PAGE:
What size of business should consider business equipment leasing?
Any business at any stage of development should consider business equipment leasing as it is a very cost effective alternative to out-right purchasing. For start-up businesses with little to no revenues, smaller leases, those of $100,000 or less, are easily obtained and are feasible on the personal credit of the owner(s).
Who supplies leasing companies with capital?
Of the billions and billions of dollars that investors pour into the capital markets each month, a good portion finds its way to leasing companies. These leasing companies then use these funds to purchase equipment (business and commercial) on behalf of businesses. As the economy improves and more and more money is flowing into the markets, leasing companies are flush with capital. As a result, they are eager to do business and respond to competition with lower monthly rates.
What is a lease? A lease lets you pass the buck – at least for a while. A lessor (third party funding source) will purchase the equipment that you want and as the lessee, you can use the equipment in exchange for regular payments made over a contracted period of time. The contract can be tailored to your specific needs. But, just like a regular loan, you do need to have a good credit score and be able to prove that you can pay the lender the negotiated payments.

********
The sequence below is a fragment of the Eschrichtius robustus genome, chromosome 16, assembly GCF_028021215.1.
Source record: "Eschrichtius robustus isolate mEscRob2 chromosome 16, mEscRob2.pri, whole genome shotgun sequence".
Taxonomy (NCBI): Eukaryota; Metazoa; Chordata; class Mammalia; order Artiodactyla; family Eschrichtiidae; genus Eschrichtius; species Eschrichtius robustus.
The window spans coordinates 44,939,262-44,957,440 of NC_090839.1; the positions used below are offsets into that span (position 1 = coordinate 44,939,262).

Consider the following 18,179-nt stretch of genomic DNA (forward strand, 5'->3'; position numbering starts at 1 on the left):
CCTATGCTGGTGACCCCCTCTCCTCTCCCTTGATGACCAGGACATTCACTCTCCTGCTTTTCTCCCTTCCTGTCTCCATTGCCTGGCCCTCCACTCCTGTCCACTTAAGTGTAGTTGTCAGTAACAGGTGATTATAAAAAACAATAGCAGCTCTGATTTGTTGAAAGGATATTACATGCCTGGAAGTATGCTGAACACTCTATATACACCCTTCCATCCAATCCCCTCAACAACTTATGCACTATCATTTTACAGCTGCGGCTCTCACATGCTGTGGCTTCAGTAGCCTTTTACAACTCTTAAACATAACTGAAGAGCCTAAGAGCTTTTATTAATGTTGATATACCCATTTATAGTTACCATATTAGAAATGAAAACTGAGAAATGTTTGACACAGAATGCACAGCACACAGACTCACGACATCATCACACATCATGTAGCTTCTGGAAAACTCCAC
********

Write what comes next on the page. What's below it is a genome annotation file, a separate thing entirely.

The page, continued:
Why Lease Business Equipment? One of the biggest reasons to lease business equipment is that it offers fairly minimal upfront costs and allows you to have flexible payment options and flexible end of lease options. Unlike regular bank loans that may require a substantial down payment, leasing allows you to keep your working capital to focus on other business requirements.
In addition, some companies lease business equipment as a way to protect against obsolescence. When setting up the lease, take some time to evaluate the useful life of the equipment. Choose a term length that will let you upgrade to newer equipment before the old pieces are out-of-date. With end of term lease options, you can opt to buy the equipment at fair market value or lease new equipment.
Leasing can reduce your taxes. Depending on how your lease is structured, you may be able to fully deduct lease payments as a business expense, as opposed to depreciating the value of the equipment as if it were a capital expenditure. Talk to a tax professional to understand the impact this can have on your business.
What can you lease? There are few limits to the type of equipment that can be leased. From everyday business essentials (furniture and phone systems) to industrial equipment (forklifts and conveyor belts) to office technology (copiers and LCD projectors), there is no limit to the equipment that can be leased.